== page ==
Press contact: Matt Raymond (202) 707-2905
July 1, 2008
United States Copyright Office Releases Section 109 Report
Study Examines the Cable and Satellite Statutory Licenses in the Copyright Act
After more than a year of intensive study, the U.S. Copyright Office issued its report on whether to maintain, modify or eliminate Sections 111, 119 and 122 of the Copyright Act. It will serve as the basis for discussion for possible changes to the statutory licenses.
Section 109 of the Satellite Home Viewer Extension and Reauthorization Act (SHVERA) of 2004 requires the Copyright Office to examine and compare the statutory licensing systems for the cable and satellite television industries under Sections 111, 119 and 122 of the Copyright Act and recommend any necessary legislative changes no later than June 30, 2008.
The Section 111 license, first enacted in 1976, permits a cable operator to retransmit both local and distant television and radio signals to its subscribers, provided that the cable operators pay royalties according to the formula set forth in the law. The other two licenses govern the retransmission of broadcast signals by satellite carriers. The Section 119 license, first enacted in 1988, permits a satellite carrier to retransmit distant superstation and network television station signals (but not radio signals) to its subscribers for private home viewing and to commercial establishments on a flat fee basis. The Section 122 statutory license, on the other hand, was first enacted in 1999 and permits satellite carriers to retransmit local television station signals into the stations’ local market on a royalty-free basis. These statutory licenses are linked, in many respects, to the broadcast signal carriage rules administered by the Federal Communications Commission.
In preparing its report, the Copyright Office sought comment from the affected industries, copyright owners and other interested parties and held three days of hearings in July 2007 to further supplement the record. The report was delivered to Congress on June 30 by the Copyright Office.
The principal recommendation in the report is that Congress move toward abolishing Section 111 and Section 119 of the Act. According to the Copyright Office, the cable and satellite industries are no longer nascent entities in need of a statutory licensing system. They have substantial market power and are able to negotiate private agreements with copyright owners for programming carried on distant broadcast signals. Moreover, the Copyright Office finds that the Internet video marketplace is robust and is functioning well without a statutory license. The Copyright Office also concludes that the distant-signal programming marketplace is less important in an age when consumers have many more choices for programming from a variety of distribution outlets. The office nevertheless recommends the retention of a royalty-free local-into-local license, because such a license is still necessary and it promotes the general welfare of users, broadcasters and the public.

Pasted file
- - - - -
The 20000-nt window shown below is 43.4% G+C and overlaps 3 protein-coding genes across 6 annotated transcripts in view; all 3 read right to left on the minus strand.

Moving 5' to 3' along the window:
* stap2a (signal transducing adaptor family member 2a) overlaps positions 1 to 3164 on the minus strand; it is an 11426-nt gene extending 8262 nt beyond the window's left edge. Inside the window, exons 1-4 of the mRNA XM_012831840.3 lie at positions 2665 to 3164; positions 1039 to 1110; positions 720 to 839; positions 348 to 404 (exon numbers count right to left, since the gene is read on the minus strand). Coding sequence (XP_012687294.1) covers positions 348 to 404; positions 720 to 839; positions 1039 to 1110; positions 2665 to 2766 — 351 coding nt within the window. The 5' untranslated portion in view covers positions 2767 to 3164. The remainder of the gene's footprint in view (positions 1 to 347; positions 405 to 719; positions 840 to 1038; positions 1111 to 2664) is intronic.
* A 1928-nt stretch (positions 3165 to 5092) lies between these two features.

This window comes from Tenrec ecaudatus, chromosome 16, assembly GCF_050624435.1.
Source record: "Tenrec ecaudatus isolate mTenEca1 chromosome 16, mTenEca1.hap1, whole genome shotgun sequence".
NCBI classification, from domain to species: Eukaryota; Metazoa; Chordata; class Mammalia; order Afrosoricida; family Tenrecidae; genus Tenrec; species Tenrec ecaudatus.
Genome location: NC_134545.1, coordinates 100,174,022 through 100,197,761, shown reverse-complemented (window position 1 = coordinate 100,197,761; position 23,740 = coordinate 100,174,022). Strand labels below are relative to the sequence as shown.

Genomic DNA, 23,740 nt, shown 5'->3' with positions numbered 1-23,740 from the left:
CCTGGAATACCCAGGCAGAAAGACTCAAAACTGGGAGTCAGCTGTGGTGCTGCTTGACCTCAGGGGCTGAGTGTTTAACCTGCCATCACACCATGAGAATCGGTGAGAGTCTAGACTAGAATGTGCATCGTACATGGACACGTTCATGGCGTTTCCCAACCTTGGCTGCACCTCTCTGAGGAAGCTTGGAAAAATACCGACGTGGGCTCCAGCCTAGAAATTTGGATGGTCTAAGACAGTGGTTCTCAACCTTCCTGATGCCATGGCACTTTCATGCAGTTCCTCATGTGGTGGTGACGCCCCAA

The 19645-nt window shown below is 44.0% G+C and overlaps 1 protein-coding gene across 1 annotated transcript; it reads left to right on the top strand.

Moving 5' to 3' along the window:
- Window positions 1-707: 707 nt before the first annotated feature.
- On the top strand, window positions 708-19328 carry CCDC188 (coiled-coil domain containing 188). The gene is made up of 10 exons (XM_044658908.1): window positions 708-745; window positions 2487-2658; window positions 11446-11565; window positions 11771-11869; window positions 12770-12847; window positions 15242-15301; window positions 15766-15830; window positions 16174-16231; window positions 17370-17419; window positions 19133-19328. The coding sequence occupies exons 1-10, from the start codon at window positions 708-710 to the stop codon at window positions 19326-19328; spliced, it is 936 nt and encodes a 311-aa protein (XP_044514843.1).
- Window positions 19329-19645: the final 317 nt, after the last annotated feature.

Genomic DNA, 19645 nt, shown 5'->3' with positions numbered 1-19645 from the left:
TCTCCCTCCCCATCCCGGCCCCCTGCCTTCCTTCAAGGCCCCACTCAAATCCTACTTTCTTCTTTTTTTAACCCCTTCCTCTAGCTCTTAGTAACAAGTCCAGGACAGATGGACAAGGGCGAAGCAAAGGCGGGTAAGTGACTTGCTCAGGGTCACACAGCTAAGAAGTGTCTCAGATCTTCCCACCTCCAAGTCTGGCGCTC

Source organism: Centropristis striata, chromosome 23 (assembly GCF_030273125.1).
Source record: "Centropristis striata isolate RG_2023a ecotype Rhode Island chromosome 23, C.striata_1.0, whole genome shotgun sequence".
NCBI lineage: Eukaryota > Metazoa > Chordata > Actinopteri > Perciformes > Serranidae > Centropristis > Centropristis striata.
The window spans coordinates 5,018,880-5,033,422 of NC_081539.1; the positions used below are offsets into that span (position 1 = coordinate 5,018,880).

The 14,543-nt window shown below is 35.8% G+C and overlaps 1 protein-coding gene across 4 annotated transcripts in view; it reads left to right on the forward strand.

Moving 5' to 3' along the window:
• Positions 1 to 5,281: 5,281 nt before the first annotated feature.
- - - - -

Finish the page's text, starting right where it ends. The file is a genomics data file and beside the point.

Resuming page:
Despite the Copyright Office’s determination that the ultimate solution should be the elimination of the existing distant signal licenses, it recognizes that the digital television transition in 2009 is likely to generate unanticipated signal reception problems for millions of American households. The office also finds that it is important for Congress to provide a lifeline distant signal service for subscribers during the post-transition period. The Copyright Office therefore recommends the establishment of a new statutory licensing system that would cover the retransmission of distant broadcast signals beginning on Jan. 1, 2010, and ending on Dec. 31, 2014. This will permit users of the license to serve the needs of their subscribers who may experience viewing disruptions. According to the Copyright Office, an equally important rationale for a transitional license is that it will take time for voluntary licensing arrangements to take shape and become widely available. The marketplace will work but it needs to be given time to adapt to changes in the regulatory regime.
Congress may decide that there should still be separate statutory licenses for cable operators and satellite carriers. The Copyright Office, then, makes several recommendations for adjusting Sections 111, 119 and 122. The recommendations in this regard are intended to further parity between cable operators and satellite carriers.
An electronic version of the report will be available under the "Hot Topics" section on the Copyright Office Web site at www.copyright.gov/.
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